Arthur Nibble 29 March 2017 at 1:55 pm

BBC staple Basil Brush, on a schools programme, on ITV? The reason being a temporary defection following his show’s cancellation, when Basil’s ‘controller’ Ivan Owen had wanted a mid-evening slot for Basil and the BBC disagreed.

I don’t think you could get away with the title of that edition of “Crown Court” these days.

Gordon Giltrap provides the music to new children’s programme “Benny”, but it didn’t provide him with the same cachet as “Holiday”.

Nice easy viewing at 11.00 on Tyne Tees and 10.25 on Channel 4 to settle us for bedtime.

Arthur Nibble 29 March 2017 at 4:50 pm

Hmmm, just noticed a couple of blips in the listings.

For Yorkshire, there’s mention of “Calendar News” and (if it’s a Thursday then it’s) “Calendar Thursday”, but no mention of “Calendar” which I assume was on at 6.00. The listings imply Yorkshire showed “North East News” followed by two consecutive episodes of “Crossroads, two in a row too many for a lot of people.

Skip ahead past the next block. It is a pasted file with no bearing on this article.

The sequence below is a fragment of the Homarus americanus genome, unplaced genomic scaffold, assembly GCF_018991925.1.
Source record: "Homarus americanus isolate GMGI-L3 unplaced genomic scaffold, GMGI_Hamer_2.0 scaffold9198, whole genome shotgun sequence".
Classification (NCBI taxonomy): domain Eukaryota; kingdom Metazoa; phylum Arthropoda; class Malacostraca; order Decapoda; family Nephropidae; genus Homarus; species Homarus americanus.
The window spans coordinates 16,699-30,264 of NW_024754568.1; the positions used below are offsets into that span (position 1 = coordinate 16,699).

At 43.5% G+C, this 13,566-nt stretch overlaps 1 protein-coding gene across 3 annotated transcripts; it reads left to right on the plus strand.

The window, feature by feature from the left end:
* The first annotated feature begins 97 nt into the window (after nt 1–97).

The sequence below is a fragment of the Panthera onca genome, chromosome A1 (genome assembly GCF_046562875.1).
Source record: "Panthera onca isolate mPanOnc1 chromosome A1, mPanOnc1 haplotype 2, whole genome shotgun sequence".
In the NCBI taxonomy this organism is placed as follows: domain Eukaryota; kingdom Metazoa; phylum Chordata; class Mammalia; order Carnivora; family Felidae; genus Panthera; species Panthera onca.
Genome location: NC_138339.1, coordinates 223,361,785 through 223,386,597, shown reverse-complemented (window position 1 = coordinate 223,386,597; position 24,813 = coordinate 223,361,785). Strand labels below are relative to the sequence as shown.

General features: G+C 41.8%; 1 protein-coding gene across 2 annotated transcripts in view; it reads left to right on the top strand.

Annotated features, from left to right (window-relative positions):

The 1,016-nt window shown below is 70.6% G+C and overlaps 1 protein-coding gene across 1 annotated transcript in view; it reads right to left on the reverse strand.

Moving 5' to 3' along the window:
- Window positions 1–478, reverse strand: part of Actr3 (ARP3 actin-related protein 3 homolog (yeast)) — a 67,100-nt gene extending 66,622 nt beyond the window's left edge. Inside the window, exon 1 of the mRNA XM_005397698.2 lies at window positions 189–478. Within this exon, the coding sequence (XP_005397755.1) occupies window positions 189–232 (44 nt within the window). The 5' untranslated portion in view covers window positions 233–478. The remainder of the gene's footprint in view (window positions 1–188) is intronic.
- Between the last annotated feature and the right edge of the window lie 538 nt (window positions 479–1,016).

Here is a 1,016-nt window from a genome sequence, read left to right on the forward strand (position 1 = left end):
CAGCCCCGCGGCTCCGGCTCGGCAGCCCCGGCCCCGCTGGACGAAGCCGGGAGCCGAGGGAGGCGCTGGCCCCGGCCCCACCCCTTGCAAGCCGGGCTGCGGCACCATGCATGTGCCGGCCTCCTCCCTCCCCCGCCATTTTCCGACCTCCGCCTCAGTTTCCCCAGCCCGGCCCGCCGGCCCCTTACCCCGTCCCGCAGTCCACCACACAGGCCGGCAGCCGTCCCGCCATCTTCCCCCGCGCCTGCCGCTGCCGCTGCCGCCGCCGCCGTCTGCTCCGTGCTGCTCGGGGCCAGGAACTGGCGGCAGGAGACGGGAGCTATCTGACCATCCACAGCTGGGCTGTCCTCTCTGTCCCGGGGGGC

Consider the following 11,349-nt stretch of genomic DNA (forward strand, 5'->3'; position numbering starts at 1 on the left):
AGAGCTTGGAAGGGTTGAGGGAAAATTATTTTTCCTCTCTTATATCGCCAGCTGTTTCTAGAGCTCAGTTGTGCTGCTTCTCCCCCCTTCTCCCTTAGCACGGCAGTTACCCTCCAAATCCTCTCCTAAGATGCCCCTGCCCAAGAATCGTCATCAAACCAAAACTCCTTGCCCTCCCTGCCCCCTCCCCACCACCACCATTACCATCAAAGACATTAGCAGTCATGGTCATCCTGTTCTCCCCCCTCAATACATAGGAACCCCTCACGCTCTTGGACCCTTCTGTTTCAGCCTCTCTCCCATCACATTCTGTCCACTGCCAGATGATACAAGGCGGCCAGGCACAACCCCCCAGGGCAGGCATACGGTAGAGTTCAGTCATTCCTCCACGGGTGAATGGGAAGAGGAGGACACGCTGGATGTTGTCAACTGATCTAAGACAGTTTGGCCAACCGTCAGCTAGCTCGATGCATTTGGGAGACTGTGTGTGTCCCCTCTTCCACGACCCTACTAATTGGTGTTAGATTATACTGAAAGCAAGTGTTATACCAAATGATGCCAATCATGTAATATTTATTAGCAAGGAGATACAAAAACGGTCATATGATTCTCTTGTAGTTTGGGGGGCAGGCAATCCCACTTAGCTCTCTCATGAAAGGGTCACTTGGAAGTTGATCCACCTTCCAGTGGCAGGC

Grampian’s listings suggest they got the same as Yorkshire, except the first “Crossroads” is cut short by five minutes for “Police News”. I take it the “Mr. Smith” offered to Grampian viewers was the awful ‘comedy’ about a talking orangutan.

I need to get out more.

Joanne Gray 29 March 2017 at 9:18 pm

I notice that Channel 4 was showing the seemingly never-ending drama serial Barriers. I remember this being shown on Tyne Tees at teamtime on Sundays for what seemed like forever and a day. I don’t remember Channel 4 showing this eternally dragging serial, but it might explain why it seemed like the show’s episode count exceeded an unedited version of War And Peace or a serialisation of the entire Encyclopedia Britannica from A to Z.

Alan Keeling 30 March 2017 at 8:29 pm

The second item for children is a 5 minute Batfink cartoon, one of many produced in 1967 by Hal Seeger productions. “Arthur, Arthur” is episode 8 in the final season of Happy Days (1983/84), which is now set during the late 60s.